Children can have the coronavirus AND antibodies that fight the infection in their bodies at the SAME TIME, study finds – raising questions about how long they stay contagious as schools reopen
- Researchers looked at 6,300 children who tested positive for COVID-19 and 215 children who underwent antibody testing
- About 15% of children tested positive for both the virus and antibodies, with nine testing positive for antibodies first
- Patients between ages six and 15 took nearly twice as long time to clear the virus than patients aged 16 to 22
- It remains unclear if the virus that’s present at the same time as antibodies can transmit to others
Children can be infected with the novel coronavirus, but have antibodies against the disease in their blood at the same time, a new study suggests.
Researchers found that 15 percent of pediatric patients had the virus and a built up immune response simultaneously.
Younger patients also took twice as long as to clear the coronavirus from their systems than patients in their teens and early 20s.
The team, from Children’s National Hospital, in Washington, DC, says the findings still leave many questions unanswered such as how long children are infectious for and and at what point do they start making antibodies that work against COVID-19.
In a new study, 15% of children tested positive for both the novel coronavirus and antibodies at the same time, with nine testing positive for antibodies first (above)
Patients between ages six and 15 took nearly twice as long time to clear the virus than patients aged 16 to 22. Pictured: Paramedic Randy Lilly sits with a 10-month-old boy with fever while riding by ambulance to Stamford Hospital in Stamford, Connecticut, April 4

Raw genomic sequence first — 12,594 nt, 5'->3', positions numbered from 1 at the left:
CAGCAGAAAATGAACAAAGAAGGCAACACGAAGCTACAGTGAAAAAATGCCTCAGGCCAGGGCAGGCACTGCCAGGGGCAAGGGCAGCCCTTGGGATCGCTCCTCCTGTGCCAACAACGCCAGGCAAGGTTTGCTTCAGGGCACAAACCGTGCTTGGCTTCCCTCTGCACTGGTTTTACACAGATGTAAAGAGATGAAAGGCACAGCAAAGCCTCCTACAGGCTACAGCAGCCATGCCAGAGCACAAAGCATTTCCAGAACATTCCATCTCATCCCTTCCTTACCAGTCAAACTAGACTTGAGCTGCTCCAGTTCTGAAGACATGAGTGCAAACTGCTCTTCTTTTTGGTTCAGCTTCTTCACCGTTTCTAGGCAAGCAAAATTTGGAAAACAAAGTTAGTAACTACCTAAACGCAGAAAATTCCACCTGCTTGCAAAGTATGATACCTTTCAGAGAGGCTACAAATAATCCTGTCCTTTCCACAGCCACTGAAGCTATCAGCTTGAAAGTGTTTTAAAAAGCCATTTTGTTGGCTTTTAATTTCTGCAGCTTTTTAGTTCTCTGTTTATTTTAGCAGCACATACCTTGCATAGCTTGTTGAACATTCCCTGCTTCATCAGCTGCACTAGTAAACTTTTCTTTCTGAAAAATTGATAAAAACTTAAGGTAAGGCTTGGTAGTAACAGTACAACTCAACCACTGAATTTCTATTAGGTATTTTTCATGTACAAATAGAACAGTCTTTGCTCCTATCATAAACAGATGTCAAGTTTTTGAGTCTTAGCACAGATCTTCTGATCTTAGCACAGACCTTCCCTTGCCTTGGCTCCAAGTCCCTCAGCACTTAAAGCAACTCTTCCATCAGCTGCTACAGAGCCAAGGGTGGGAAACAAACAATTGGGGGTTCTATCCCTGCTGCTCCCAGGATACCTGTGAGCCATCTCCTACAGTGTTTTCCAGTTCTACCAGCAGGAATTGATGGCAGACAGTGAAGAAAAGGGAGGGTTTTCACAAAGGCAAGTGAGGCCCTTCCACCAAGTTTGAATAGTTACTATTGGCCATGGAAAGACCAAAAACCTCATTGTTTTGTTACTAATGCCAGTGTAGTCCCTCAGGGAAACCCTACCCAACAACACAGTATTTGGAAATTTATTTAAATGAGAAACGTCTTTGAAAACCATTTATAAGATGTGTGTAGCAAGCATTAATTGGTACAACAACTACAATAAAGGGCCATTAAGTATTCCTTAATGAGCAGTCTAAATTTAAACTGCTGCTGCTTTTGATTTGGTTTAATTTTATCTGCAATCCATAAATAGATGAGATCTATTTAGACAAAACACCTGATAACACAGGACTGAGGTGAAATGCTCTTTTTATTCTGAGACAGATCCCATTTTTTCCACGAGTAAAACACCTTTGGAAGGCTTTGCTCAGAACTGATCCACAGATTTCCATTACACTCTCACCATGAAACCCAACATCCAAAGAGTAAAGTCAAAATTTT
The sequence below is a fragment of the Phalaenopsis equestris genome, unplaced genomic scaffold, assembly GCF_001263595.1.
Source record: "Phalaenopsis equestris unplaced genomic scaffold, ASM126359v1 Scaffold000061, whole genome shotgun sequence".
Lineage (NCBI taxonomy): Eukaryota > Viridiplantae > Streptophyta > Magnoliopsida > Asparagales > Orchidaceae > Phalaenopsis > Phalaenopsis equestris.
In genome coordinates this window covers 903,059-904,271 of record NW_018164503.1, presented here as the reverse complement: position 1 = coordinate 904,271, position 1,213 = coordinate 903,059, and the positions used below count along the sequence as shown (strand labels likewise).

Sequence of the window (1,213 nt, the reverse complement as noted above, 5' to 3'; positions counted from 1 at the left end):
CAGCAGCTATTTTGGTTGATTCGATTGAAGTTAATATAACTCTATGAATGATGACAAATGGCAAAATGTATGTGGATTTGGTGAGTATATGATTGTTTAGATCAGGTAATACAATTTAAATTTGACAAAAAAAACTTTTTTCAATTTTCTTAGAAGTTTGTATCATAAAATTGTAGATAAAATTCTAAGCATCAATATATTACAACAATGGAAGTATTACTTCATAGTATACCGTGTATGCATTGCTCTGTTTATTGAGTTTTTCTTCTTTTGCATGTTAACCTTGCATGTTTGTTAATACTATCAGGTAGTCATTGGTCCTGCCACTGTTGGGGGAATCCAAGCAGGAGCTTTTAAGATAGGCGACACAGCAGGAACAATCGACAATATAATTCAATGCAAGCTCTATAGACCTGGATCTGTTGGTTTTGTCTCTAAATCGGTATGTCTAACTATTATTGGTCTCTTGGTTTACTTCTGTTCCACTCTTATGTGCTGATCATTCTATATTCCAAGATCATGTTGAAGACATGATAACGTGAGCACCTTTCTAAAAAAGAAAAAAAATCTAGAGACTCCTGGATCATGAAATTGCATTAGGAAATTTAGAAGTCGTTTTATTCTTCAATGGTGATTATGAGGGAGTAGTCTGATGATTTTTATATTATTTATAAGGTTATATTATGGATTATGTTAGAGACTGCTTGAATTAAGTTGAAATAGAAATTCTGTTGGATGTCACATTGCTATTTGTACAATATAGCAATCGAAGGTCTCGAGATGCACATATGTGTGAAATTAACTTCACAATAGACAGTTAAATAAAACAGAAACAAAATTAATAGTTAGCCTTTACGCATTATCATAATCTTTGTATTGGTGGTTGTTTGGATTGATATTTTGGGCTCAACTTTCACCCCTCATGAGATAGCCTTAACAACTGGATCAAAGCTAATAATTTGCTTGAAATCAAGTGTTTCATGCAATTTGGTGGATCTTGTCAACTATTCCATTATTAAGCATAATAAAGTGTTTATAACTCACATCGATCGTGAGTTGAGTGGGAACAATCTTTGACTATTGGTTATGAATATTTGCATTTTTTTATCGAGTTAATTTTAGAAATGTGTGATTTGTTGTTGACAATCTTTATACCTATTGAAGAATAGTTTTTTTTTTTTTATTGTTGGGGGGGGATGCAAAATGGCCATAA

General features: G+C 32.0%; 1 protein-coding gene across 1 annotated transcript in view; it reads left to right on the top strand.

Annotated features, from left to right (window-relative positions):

‘We wanted to see what is going on in our patient population,’ lead author Dr Burak Bahar, director of Laboratory Informatics at Children’s National, told DailyMail.com.
‘Is there a correlation between clearing of the virus and antibodies appearing? We wanted to see a timeline.’
For the study, published in the Journal of Pediatrics, the team looked at more than 6,300 children who tested positive for COVID-19 and 215 children who underwent antibody testing.
All of them were patients at Children’s National between March 13 and June 21.
Out of the 215 patients, 33 co-tested for both SARS-CoV-2 and antibodies during their illness.
Nine of the 33 tested positive for antibodies in their blood before testing positive for the virus.
Researchers found that patients between ages six and 15 took nearly twice as long time to clear the virus than patients aged 16 to 22.
The younger patients tested negative after a median time of 32 days compared to the older patients who cleared the virus after a median time of 18 days.
What’s more, females in the younger patient group took much longer – about 44 days – to clear the virus compared to 25.5 days for males in the same age group.
There are two main types of antibodies. IgM antibodies are made by the body a few days after infection while IgG antibodies produced in the late stages of infection and may remain for up to months and possibly years after a person has recovered.
‘Our general medical knowledge is once you detect antibodies, you won’t detect the virus anymore,’ Buhar said.
‘But in COVID-19, we do see cases of both types of antibodies in some patients, so this was an interesting to us.’
Antibodies tended to appear after about 18 days while it took about 25 days for testing positive for the virus to testing negative.
Bahar says the next step in research will be to test if the virus that is present at the same time as antibodies can be transmitted to others.
She adds that it’s important people don’t let their guard down because it is unknown if antibodies correlate with immunity and how long that immunity might last.
‘Having antibodies in circulation doesn’t necessarily protect you and doesn’t mean you don’t spread the virus,’ Bahar said.
‘So continue wearing masks, washing hands and social distancing.’